In a certain way, Mozart's Symphony no. 40 in G minor and Brahms' Symphony no. 4 in E minor offer two fundamental and opposite insights into Romantic music. In this sense, Mozart's late symphonic cycle can be seen as the birth of a style that reaches its zenith with Brahms' final symphony. Beyond the evident characteristics that distinguish both authors’ compositional techniques, a shared aspect can be pointed out: the central significance of a lyrical subjectivity. Articulated on such a premise, last night's performance by Bernard Haitink and the Royal Concertgebouw Orchestra – sublime from beginning to end – depicted with clarity and virtuosity the formal connection, and also the contrast, that exists between these two core works.

Bernard Haitink © Todd Rosenberg
Bernard Haitink
© Todd Rosenberg

As Richard Taruskin asserts in his Oxford History of Western Music, the Mozart's G minor Symphony contains a Romantic emotional self-portrait. Specially in its first movement, with an atmosphere of pathos "conjured up by two highly contrasted, lyrical themes, a wealth of melting chromaticism, and a high level of rhythmic agitation”. That was the principle which guided Haitink's interpretation of the Molto allegro. In this regard, the homogeneous string sound was decisive, emphasising the uniformity of each thematic part, but also by the achievement of a fluid dialogue between the different dramatic identities. Thus first and second violins chose a continuous and organic phrasing rather than subdivided rhythms, and the rest of the strings contributed to that aim through light bow strokes. The outcome was effective: a musical discourse of yearning and anguish, which alternated desire and conflict, in consonance with the tempestuous inner universe that is characteristic of Romantic subjectivity.

The Andante brought about an inversion: the woodwinds —especially clarinet and flute— took over the melodic function and rose above the orchestral mass, as soloist voices. It is inevitable to associate the principal motif of this movement —cautiously introduced in soft piano dynamics by the RCO members at initial bars— with the Andante cantabile of Beethoven's First Symphony. This similarity is not casual nor irrelevant for Haitink's approach: the progressive subordination that the strings experimented with —a feature that was typical along the whole Romantic period and one of the most important evolutions that Beethoven's symphonic works carry out according to The Classical Style— dominated this stretch of the exegesis and which was also extended throughout the second half of the symphony.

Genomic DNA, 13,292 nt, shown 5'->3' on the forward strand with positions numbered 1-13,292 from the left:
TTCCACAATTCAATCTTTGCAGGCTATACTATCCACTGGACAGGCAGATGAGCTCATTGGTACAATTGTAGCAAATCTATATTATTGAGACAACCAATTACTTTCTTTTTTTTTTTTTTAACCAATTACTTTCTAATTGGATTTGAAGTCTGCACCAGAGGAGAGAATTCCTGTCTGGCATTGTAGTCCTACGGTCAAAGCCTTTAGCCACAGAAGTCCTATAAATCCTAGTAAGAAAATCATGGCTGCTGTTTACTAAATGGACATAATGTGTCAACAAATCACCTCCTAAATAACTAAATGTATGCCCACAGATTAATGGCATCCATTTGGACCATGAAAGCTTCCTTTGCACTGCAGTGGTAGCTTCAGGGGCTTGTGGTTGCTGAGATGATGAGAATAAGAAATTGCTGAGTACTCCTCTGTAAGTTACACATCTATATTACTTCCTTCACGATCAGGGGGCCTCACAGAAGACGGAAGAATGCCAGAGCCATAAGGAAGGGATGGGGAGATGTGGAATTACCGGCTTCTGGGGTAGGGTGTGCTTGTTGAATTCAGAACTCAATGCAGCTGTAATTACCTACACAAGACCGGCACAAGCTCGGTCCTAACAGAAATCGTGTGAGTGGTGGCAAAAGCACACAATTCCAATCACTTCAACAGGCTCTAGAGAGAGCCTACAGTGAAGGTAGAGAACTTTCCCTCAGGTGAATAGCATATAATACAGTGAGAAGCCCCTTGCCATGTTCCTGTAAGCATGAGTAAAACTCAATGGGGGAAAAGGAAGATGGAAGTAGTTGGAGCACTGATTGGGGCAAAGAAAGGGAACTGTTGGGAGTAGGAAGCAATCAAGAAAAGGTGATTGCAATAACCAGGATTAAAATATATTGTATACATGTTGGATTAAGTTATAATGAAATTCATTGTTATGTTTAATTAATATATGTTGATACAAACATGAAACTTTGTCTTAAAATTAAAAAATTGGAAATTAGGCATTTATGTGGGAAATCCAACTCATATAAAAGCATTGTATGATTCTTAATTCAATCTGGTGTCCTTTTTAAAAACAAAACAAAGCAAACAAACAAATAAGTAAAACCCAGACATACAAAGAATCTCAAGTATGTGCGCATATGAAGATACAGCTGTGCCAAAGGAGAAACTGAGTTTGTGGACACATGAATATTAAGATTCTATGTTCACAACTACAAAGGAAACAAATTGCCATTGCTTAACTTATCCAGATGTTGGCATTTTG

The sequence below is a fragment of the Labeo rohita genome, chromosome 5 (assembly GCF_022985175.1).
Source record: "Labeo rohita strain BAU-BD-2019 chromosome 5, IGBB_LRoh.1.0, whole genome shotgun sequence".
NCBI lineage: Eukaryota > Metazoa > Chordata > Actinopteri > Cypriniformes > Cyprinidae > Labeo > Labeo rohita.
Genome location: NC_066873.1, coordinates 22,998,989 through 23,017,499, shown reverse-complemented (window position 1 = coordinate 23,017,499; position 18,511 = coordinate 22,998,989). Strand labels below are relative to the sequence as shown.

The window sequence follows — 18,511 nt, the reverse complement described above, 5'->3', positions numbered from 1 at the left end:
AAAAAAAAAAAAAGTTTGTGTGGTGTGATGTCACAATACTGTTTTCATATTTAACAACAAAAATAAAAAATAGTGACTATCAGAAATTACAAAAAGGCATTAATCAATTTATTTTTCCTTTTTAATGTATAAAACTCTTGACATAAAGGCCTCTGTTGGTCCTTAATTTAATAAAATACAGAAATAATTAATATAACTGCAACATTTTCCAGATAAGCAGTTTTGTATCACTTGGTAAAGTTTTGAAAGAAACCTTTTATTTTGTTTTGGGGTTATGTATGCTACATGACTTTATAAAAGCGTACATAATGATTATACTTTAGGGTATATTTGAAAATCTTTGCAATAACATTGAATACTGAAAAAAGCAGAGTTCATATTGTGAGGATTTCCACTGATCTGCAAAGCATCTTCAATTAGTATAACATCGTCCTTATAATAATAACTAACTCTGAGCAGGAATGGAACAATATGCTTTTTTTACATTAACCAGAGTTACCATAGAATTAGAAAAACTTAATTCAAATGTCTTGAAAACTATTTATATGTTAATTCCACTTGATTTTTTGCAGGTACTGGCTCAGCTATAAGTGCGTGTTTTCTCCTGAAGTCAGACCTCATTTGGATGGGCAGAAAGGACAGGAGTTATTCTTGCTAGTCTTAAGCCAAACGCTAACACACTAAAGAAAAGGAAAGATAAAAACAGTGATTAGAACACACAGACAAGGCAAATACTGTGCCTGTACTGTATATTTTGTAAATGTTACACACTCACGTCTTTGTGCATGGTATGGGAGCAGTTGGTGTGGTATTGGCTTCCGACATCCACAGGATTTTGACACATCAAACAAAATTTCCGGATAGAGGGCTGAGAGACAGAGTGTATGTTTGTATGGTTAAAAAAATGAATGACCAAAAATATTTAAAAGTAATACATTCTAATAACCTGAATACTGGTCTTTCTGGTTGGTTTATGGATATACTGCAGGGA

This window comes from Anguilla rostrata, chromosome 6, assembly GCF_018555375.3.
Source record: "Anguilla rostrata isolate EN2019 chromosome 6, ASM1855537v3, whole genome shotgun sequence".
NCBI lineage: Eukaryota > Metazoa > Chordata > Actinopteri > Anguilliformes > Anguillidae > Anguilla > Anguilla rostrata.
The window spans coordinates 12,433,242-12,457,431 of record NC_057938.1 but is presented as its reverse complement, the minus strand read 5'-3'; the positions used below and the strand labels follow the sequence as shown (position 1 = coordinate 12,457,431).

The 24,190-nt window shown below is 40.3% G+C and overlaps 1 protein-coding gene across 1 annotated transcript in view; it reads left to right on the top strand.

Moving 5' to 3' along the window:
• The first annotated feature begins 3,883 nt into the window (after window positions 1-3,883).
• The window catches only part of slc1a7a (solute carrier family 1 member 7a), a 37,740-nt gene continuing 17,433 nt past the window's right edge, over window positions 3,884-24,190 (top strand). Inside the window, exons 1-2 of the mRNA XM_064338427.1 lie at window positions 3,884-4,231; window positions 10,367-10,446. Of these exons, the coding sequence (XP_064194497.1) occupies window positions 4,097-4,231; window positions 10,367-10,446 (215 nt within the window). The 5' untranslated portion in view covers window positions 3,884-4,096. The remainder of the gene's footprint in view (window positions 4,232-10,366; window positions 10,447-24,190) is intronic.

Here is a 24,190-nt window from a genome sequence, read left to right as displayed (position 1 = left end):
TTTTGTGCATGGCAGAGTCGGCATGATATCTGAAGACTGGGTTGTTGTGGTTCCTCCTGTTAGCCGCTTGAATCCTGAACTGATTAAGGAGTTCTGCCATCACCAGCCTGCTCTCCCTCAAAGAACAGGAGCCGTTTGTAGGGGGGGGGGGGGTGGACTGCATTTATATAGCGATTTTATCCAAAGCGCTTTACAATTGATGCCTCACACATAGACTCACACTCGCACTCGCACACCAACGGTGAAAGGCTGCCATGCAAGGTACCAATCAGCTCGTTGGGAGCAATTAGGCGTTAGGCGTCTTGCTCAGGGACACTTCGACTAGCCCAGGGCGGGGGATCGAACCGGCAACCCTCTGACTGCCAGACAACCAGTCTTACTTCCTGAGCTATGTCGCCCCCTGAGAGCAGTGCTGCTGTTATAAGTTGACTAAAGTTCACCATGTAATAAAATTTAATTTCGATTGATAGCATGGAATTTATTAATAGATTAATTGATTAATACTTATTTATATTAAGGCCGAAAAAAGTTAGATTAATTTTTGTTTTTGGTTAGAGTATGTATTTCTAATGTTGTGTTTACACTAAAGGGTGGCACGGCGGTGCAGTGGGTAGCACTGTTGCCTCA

The dancing character of the Minuet gave more physicality to the cellos and the bassoon, and Haitink’s gestures standardised the criteria for the brief figurations, obtaining an appropriated ludic tone. Finally, the Allegro assai enabled us to attend the greatest technical exhibition of the entire evening: the RCO showed all its talent and masterful contrapuntal skills through the vertiginous conclusive passages. In sum, the Dutch conductor and his musicians were up to Mozart's grandeur.

After the interval, the Romantic journey continued with Brahms. The violins opened the Allegro ma non troppo strongly, with a forceful decisiveness, creating a passionate context, similar to Mozart’s Molto allegro but more intense and powerful. The parallel drawn between what we had heard in the Mozart – even with greater density and exuberance – was clearly perceived. Going further on this sentimental explosion, horns, oboes and flutes started solemnly the Andante moderato, demonstrating why it is one of the most impeccable of Brahms’ slow movements. The best of Haitink's accomplishments here was to hold the tempi while expressing a sense of poetic tension and strange stillness. Thereupon we witnessed a Romantic return of the Mozartian playful spirit: the celebrated Allegro giocoso —according to specialists, the only true Scherzo that can be found in Brahms' symphonies – was gracefully performed by the RCO, with special mention for timpani, violas and first violins. Finally, the apotheosis came: an excellent fourth movement elaborated from the absolute dedication of every one of the musicians on the Concertgebouw's stage.

Haitink and the Royal Concertgebouw Orchestra not only paid tribute to two of the best compositions by two of the best composers of the 18th and 19th centuries, but they also delighted the audience with the chance of a better understanding of the complexity and temporary essence that surrounded the Romantic period.

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